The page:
Consumption and Production: Culture and Food Between Global and Local Management

Consumption and Production: Culture and Food Between Global and Local Management

DOI: 10.4018/978-1-5225-3770-0.ch005
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Today, though often we do not know, all of us are producers of information. The social web has changed the communication at every level, but participation is now so easy and so far from really advanced competences, that the technological awareness of people in latest years is possibly, overall, decreasing. Connection of media rarely match a correspondent connection of the human minds, let free from the trouble of choosing and less able to make decisions, and we probably should have to look less at the market and more at real people. Technology could give everything we need to be active actors on the stage of the world, but – this is true for culture as well as food - we are as at a crossroads where we can decide if to be active managers and producers of an important part of them, or buy everything, food and culture, from the multinational companies.
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Participation or Passivity?

Long, long ago, before social networks, first PCs were much less powerful than today but, when switching them on, people, if not engaged in a specific job, often get used to explore their possibilities, trying and learning software, looking for solutions and possibilities, playing somehow with the machine and occasionally discovering something new and exciting. PCs were devices which we enjoyed to use without need of a network or connections, and this was the great difference from television, as well as from the computers of the previous generation (mainframes), normally accessible by common people, out of the headquarters of companies and public administration or the processing and research centers, only through a network and video terminals.

Nowadays, when switching on a PC maybe a million time more powerful, if not obliged to do a specific job, people go on Facebook and, if for some reason the connection does not work well, they feel disappointed as the machine could not be used. PCs are approached by many as a sort of very selective, individualized, interactive television.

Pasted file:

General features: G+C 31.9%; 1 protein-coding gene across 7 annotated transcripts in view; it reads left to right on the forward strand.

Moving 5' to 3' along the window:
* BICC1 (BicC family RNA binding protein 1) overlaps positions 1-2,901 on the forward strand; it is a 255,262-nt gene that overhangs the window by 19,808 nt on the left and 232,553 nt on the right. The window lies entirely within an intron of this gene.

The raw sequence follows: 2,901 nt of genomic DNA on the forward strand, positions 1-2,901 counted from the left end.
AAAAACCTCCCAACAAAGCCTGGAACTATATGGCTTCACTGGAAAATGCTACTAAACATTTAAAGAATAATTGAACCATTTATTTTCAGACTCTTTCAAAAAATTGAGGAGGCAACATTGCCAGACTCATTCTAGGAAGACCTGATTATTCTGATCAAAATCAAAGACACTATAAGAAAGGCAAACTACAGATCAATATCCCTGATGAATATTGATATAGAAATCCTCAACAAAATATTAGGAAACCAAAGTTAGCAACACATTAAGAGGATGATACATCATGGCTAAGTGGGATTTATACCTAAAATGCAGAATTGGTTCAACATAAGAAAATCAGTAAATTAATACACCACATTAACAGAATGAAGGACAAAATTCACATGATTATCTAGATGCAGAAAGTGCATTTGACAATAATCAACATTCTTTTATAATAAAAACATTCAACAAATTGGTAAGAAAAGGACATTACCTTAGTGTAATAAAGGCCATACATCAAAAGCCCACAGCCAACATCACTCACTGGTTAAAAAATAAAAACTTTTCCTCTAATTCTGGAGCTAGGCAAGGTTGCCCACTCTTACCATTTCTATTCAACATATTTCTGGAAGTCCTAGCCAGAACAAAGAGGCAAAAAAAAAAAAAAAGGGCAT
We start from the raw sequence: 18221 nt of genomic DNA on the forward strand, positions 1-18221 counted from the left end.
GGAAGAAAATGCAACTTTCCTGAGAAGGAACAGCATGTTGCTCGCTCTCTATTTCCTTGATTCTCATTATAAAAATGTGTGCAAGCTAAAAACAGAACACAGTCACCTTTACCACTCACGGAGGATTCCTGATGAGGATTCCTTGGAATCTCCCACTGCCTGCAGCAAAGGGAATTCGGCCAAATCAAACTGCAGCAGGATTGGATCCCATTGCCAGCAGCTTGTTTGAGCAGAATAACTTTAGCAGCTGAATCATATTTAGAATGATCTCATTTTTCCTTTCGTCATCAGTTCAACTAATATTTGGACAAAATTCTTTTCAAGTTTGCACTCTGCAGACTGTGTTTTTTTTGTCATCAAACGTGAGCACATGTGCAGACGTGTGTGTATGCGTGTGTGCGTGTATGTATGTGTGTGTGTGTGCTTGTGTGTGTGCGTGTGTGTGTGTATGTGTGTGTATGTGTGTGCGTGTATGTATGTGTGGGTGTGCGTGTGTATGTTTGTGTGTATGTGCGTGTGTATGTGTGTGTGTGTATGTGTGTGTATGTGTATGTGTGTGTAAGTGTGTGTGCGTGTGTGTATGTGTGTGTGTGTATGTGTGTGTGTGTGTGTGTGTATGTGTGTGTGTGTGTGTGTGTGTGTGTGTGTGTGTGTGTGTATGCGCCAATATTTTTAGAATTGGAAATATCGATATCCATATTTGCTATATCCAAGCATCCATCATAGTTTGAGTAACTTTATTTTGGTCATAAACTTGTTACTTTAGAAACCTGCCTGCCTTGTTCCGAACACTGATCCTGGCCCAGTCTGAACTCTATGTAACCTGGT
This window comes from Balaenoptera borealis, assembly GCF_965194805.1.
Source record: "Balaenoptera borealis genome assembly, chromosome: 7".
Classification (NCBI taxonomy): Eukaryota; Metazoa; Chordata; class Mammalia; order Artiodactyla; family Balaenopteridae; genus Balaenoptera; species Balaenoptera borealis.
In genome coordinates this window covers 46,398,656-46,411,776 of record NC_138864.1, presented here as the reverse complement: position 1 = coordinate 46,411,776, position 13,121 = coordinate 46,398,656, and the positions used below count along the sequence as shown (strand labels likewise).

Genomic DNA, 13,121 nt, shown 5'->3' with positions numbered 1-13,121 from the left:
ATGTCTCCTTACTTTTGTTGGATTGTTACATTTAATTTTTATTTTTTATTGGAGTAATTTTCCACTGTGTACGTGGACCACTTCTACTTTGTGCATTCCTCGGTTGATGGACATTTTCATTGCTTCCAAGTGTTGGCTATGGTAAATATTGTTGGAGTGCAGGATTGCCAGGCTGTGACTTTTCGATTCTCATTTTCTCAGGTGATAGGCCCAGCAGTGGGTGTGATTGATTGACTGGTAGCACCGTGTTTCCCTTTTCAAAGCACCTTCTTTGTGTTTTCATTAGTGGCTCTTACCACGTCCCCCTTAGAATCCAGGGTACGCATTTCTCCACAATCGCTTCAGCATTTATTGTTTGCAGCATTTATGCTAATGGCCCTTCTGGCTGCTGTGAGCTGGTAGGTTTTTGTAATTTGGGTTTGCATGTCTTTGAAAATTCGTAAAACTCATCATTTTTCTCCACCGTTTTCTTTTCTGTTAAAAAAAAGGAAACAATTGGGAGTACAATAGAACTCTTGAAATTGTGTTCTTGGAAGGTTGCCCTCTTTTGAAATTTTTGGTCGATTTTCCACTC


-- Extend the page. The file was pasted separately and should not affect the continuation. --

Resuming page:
The big problem of the web is television: that is to say our habit as society, since too many years, to spend a great part of our time seating and watching broadcasted programs.

Television is a great invention that helps us to be informed, to relax, to enjoy the stories, the music, the sport we like. But it has a dark side: passivity.

The web, on the contrary, would be a place in which everyone can take part actively, but whole generations accustomed to television go on it and, as usual, simply watch. Or also, many of them write words in Facebook and Twitter and even upload pictures on Instagram, but hardly one could say that this is to use in an active way the power of the web.

Smartphones and tablets probably are so successful because better than PCs they match the old habits of TV addicted users. Jaron Lanier, a pioneer of virtual reality, about latest generation of electronics devices writes openly of passivity, pointing out that it is also a matter of freedom:

Unlike a personal computer, a tablet runs only programs and applications approved by a central commercial authority. You control the data you enter into a PC, while data entered into a tablet is often managed by someone else. . . . When you carry around a smartphone with a GPS and camera and constantly pipe data to a computer owned by a corporation paid by advertisers to manipulate you, you are less free. . . . Citizens in the information age have to learn to be more than just consumers; they have to learn to be a match for their own inventions. (Lanier, 2013)

Many say also that the times are changing because the young, by now, more than watching television go on the web. Yes, but what do they mainly do, in the end, on the web? They listen to music, play games and watch television!


All Producers Of Information, Not Only Bloggers And “Youtubers”

Every statement here is not to be taken as a piece of truth, as we are describing trends and examples and we could not say, as often many do, the young, the old, the web, the PCs, the mobile phones, the beef eaters, the Vegans, as if everybody agreed to a univocal meaning of these words. Even less in times when people usually listen very little to the others and all seem to go on with their own beliefs.

But we have to put our speech over something, so that we use words to approach and suggest a comprehension of reality, well knowing that real people and also real things hardly can be framed in abstract definitions.

Some definitions and words, though, are more closed to the real world than others.

So, when we say that all today are producers of information, this is very near to the truth.

Obviously, we are not all CNN or BBC, we do not have all the power and the influence of the men of the media as Rupert Murdoch or Silvio Berlusconi. But when we post a simple photograph on Facebook, Instagram or Flickr, we take our small part in the global system of information, all across the planet. It does matter if we do not consider our poor video on YouTube as a serious thing, if we think to address only a joke to a group of friends: putting on line words, opinions and every sort of documents, all of us are as true publishers. Good things we put visible on line raise the overall “cultural level” of the web, and bad things lower it, however small and humble they could be. But we have to consider the combined effect of millions, billions of them.

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